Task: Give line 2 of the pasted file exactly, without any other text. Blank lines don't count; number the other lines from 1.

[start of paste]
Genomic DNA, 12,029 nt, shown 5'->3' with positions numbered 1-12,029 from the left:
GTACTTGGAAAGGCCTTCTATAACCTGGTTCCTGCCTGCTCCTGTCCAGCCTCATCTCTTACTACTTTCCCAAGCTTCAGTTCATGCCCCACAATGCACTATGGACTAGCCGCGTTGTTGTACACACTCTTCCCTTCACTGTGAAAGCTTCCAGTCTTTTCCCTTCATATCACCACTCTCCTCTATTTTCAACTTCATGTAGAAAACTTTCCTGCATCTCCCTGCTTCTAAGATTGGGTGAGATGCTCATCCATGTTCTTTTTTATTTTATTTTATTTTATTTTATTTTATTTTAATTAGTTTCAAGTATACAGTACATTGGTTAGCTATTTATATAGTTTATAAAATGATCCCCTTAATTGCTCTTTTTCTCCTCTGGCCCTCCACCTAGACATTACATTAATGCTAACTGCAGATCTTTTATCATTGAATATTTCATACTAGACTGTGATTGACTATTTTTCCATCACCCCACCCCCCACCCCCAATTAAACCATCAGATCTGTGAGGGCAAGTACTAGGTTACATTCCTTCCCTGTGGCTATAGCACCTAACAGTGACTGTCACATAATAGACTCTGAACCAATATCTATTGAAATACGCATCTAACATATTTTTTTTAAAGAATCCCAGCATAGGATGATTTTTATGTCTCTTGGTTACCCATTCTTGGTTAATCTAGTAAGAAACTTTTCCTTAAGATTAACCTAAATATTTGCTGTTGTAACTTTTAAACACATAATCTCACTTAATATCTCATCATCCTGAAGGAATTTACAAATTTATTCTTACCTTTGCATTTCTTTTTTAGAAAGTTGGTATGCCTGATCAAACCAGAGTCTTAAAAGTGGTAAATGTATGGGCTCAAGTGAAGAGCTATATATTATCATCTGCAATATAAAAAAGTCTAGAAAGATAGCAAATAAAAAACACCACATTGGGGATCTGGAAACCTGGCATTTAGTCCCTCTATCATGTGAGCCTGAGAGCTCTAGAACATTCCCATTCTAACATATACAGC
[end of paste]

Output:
GTACTTGGAAAGGCCTTCTATAACCTGGTTCCTGCCTGCTCCTGTCCAGCCTCATCTCTTACTACTTTCCCAAGCTTCAGTTCATGCCCCACAATGCACTATGGACTAGCCGCGTTGTTGTACACACTCTTCCCTTCACTGTGAAAGCTTCCAGTCTTTTCCCTTCATATCACCACTCTCCTCTATTTTCAACTTCATGTAGAAAACTTTCCTGCATCTCCCTGCTTCTAAGATTGGGTGAGATGCTCATCCATGTTCTTTTTTATTTTATTTTATTTTATTTTATTTTATTTTAATTAGTTTCAAGTATACAGTACATTGGTTAGCTATTTATATAGTTTATAAAATGATCCCCTTAATTGCTCTTTTTCTCCTCTGGCCCTCCACCTAGACATTACATTAATGCTAACTGCAGATCTTTTATCATTGAATATTTCATACTAGACTGTGATTGACTATTTTTCCATCACCCCACCCCCCACCCCCAATTAAACCATCAGATCTGTGAGGGCAAGTACTAGGTTACATTCCTTCCCTGTGGCTATAGCACCTAACAGTGACTGTCACATAATAGACTCTGAACCAATATCTATTGAAATACGCATCTAACATATTTTTTTTAAAGAATCCCAGCATAGGATGATTTTTATGTCTCTTGGTTACCCATTCTTGGTTAATCTAGTAAGAAACTTTTCCTTAAGATTAACCTAAATATTTGCTGTTGTAACTTTTAAACACATAATCTCACTTAATATCTCATCATCCTGAAGGAATTTACAAATTTATTCTTACCTTTGCATTTCTTTTTTAGAAAGTTGGTATGCCTGATCAAACCAGAGTCTTAAAAGTGGTAAATGTATGGGCTCAAGTGAAGAGCTATATATTATCATCTGCAATATAAAAAAGTCTAGAAAGATAGCAAATAAAAAACACCACATTGGGGATCTGGAAACCTGGCATTTAGTCCCTCTATCATGTGAGCCTGAGAGCTCTAGAACATTCCCATTCTAACATATACAGC